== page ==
Disabled people can have control over their lives and the choices they make and families have an important role in supporting them to do that. The family’s attitudes and expectations have a critical influence over a disabled person’s level of independence and the extent to which they are involved in decisions about their lives.


For localised information please contact your nearest Disability Information Centre.

Jump to Sections

The effects of having a disabled family member can be wide-reaching. There are many positive benefits of supporting the person to face challenges and overcome barriers and obstacles. Some people are born with impairments and others acquire them at some stage during their life. Having good whānau support contributes greatly to the disabled person having a good life.


Physical disability is often easier to diagnose than intellectual or developmental disability. This is because physical impairments are usually visible and healthcare professionals can see something is unusual and begin testing and diagnosing early. Some impairments take longer to diagnose and whanau can be left feeling unsupported despite knowing they and their child need help. Many learning disabilities only become obvious when children are not achieving the usual milestones such as walking and talking. For others it isn’t until they get to school and have difficulty with learning that investigations begin.

If you are concerned that your child is having difficulty speaking, hearing, moving about or with their behaviour they may need some help to reach their full potential. The Ministry of Education provides a free early intervention service. Learn more here It is a good idea to engage with the service to ensure supports are in place for later years.

If you are concerned that your child may have Autism you can find a very useful diagnosis guide on the Autism NZ site

Intellectual disability may be diagnosed during pregnancy, at birth, in the early childhood years or later. IHC have some good advice for those who are new to intellectual disability here.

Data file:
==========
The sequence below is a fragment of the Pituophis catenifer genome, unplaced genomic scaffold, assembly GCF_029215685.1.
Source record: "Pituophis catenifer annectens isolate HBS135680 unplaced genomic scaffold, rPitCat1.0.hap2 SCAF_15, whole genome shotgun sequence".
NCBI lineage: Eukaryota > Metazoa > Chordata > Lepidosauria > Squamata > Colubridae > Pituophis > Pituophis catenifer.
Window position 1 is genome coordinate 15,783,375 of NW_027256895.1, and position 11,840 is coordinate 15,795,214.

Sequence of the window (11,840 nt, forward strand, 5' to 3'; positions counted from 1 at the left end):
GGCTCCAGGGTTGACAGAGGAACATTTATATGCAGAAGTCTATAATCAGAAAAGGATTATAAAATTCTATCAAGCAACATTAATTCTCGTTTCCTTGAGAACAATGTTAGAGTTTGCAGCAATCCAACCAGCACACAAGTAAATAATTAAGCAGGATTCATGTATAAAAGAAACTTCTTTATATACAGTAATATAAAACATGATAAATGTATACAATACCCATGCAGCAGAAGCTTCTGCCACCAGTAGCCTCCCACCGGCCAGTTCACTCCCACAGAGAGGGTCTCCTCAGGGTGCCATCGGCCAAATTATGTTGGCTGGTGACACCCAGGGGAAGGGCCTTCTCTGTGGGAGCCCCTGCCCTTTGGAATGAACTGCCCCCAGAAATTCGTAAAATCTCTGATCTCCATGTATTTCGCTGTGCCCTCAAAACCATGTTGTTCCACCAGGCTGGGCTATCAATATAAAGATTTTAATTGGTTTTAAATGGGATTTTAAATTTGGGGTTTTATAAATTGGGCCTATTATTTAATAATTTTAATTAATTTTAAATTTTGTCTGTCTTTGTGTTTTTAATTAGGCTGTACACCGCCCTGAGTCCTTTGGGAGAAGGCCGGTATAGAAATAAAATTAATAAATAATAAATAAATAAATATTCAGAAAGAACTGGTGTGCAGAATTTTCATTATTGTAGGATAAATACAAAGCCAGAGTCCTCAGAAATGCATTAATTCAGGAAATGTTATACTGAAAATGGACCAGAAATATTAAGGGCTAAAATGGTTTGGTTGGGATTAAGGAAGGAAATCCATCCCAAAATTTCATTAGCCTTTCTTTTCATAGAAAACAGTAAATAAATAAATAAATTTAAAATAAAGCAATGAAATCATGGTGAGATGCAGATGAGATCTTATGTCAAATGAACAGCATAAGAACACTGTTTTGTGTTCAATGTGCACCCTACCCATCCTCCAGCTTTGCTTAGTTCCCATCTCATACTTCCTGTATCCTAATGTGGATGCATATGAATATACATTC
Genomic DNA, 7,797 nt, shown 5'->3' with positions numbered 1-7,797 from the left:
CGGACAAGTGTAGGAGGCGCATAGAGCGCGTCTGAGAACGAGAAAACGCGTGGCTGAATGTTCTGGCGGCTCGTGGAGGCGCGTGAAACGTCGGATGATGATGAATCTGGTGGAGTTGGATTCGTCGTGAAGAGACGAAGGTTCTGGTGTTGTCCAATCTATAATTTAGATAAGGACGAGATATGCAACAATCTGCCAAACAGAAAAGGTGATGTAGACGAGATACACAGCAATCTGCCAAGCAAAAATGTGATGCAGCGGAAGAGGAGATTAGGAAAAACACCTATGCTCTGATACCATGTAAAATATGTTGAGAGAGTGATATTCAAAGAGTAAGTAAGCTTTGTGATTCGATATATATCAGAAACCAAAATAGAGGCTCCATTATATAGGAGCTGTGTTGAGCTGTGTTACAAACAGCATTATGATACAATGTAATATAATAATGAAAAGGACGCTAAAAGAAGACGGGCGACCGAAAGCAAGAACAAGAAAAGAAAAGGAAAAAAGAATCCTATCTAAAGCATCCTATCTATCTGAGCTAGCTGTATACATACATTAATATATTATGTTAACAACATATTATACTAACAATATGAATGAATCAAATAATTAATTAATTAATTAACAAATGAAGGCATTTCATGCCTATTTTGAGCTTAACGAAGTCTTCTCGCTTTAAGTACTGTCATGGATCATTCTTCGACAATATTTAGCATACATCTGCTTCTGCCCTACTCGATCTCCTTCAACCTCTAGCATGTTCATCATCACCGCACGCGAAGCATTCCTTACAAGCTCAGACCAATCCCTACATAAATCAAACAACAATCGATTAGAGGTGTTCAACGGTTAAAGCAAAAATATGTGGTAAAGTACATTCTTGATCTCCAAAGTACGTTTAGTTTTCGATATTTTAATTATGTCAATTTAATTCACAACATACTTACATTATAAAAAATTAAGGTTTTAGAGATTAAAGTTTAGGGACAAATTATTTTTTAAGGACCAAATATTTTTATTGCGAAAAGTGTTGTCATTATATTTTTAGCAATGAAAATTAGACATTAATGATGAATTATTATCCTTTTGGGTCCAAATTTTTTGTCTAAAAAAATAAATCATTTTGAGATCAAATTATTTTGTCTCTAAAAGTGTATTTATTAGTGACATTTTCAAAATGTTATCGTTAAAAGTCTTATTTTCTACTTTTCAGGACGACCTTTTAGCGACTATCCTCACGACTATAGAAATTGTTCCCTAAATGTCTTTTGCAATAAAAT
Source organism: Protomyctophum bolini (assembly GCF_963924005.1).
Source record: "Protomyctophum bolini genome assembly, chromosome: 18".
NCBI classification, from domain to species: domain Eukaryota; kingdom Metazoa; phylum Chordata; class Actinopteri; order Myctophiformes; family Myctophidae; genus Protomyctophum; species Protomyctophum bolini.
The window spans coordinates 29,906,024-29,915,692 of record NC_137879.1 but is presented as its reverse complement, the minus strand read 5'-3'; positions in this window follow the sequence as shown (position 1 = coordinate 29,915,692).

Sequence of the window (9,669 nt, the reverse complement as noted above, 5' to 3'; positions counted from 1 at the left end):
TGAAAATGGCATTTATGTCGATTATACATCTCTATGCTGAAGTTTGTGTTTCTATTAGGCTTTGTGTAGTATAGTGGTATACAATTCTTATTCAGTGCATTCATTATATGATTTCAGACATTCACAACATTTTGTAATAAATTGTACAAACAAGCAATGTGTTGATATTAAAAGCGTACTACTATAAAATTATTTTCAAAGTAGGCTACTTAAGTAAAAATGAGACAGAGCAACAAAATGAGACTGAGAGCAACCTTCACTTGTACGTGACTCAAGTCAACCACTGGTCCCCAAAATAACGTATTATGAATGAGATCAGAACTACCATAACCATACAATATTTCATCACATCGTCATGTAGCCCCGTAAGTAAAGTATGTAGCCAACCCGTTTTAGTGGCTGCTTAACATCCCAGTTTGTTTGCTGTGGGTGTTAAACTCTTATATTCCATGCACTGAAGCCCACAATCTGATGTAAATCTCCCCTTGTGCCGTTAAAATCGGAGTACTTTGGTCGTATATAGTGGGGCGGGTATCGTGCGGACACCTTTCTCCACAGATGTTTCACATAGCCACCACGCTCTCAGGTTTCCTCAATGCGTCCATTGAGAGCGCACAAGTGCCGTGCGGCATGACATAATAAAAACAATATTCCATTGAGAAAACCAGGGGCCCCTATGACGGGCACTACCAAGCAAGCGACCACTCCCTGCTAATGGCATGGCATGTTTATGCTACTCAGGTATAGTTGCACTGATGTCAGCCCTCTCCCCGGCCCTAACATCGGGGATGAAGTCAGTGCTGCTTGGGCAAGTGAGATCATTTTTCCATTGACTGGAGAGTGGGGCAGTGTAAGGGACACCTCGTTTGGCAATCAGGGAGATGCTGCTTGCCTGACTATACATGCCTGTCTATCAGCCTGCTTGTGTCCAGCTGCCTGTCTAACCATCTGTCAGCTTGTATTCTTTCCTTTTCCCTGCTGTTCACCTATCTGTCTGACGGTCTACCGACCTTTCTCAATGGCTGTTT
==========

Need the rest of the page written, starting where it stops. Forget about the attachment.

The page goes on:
Some people have more than one impairment, or may have serious health conditions as well as a disability. Complex Care Group can help families who are feeling overwhelmed after diagnosis. Find out more

It’s important to remember that (depending on the impairment) the vast majority of disabled children grow older, mature to adulthood and will eventually enter older adulthood.  And therefore may also develop age related disabilities.  Likewise, all people can potentially have accidents or develop mental health conditions. These additional impairments would sit alongside and interact with the existing disability


Parenting a child with a special need, whether a physical disability, a learning delay, an emotional challenge, or a developmental disorder, may require the acquisition of specific skills, such as caregiving or advocacy (beyond the usual required by most parents) and demand a commitment of time and energy that can jeopardize careers, marriages, and connections with other children. While every child’s particular need may be different, the experts’ advice for parents is the same: Do not let your own physical and mental well-being decline. In 2020 Complex Care Group and the NZ Federation of Disability Information Centres collaborated on producing the Voices Report. This shows very clearly the impact of feeling unsupported when caring for a disabled loved one. You can find the Voices Report here